The fragility of objects, both organic and inorganic, is on display in two bodies of work by Ori Gersht at Yancey Richardson Gallery through October 20. In the first series, Fragile Land, 15 images of flowers, including Iris atropurpurea, Madonna lily, and cyclamen, are exhibited in the main gallery. They were once known as the “flowers of Israel,” and accordingly, they were picked nearly to extinction by Jewish people who felt a symbolic connection between the flowers and their land. For Fragile Land, Gersht sought out or grew the flowers he then shot – simultaneously with an air rifle and with three cameras: an 8×10-inch view camera, a Polaroid camera, and a digital camera. As a result, the flowers in the exhibition include a variety of different backgrounds, light sources, and crops; sometimes the moment of impact feels profound, other times almost an afterthought. Aesthetically, some works seem like portrait photographs, others like paintings. In still others, the viewpoint seems to hover over dreamy, surreal landscapes. All lend themselves to a multitude of metaphors, including the fragility of Israel.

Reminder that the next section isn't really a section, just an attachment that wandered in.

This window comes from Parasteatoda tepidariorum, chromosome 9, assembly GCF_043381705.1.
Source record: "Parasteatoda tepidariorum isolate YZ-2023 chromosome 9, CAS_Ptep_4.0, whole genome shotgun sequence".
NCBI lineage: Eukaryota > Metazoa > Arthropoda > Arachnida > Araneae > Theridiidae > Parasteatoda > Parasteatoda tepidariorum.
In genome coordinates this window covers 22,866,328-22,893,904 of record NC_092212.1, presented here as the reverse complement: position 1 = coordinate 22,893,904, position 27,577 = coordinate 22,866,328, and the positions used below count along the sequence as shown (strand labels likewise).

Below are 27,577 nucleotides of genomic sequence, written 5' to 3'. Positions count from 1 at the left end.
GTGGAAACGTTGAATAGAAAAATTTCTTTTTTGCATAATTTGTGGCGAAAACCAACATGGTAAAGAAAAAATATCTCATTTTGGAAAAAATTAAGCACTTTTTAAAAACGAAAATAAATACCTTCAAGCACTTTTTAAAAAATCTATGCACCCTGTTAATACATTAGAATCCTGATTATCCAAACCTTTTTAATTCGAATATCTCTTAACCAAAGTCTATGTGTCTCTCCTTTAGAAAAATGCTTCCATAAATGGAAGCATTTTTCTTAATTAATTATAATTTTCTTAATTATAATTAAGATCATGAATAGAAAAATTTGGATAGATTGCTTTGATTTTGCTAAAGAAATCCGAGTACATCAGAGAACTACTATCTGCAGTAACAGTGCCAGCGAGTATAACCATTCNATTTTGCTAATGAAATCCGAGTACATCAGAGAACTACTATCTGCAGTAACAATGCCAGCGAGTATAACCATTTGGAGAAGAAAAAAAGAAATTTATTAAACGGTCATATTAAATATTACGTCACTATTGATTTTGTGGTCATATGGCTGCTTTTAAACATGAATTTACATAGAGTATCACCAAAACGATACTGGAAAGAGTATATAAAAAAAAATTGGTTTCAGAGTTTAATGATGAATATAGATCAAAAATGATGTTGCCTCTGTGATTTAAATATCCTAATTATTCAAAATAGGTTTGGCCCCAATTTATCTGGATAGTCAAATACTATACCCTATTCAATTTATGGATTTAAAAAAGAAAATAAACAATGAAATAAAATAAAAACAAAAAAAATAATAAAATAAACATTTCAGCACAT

The same is true of the seven images that make up Evertime. In this case, Gersht moves away from his homeland towards the European Union and its brittle nature, recreating the vases and objects found in Morandi’s still-life paintings. Whereas in Fragile Land, the flowers are presented in various states of being blown to pieces, sometimes with only a bit of smoke hovering above their petals, these ceramic objects, lined up against one another, seem to absorb the explosions deeper; the collision more profound, the damage seemingly irreparable.
There is a certain kind of destructive beauty present in Fragile Land. The stems of both the lilies and the Iris stand tall and proud; other times, the petals, pistils, and filaments flying about are gorgeous even when removed from their original state. But it’s the Cyclamen – which seem to float in mid-air, their root bulbs included in the shots, the roots surrounded, perhaps protected, by a mound of earth – that take on a dreamy quality. The backgrounds of these prints are much darker, with hues of blue from the Polaroid rollers often streaking through them. Floating as they do, they seem to be removed from history, aware of their place in the universe.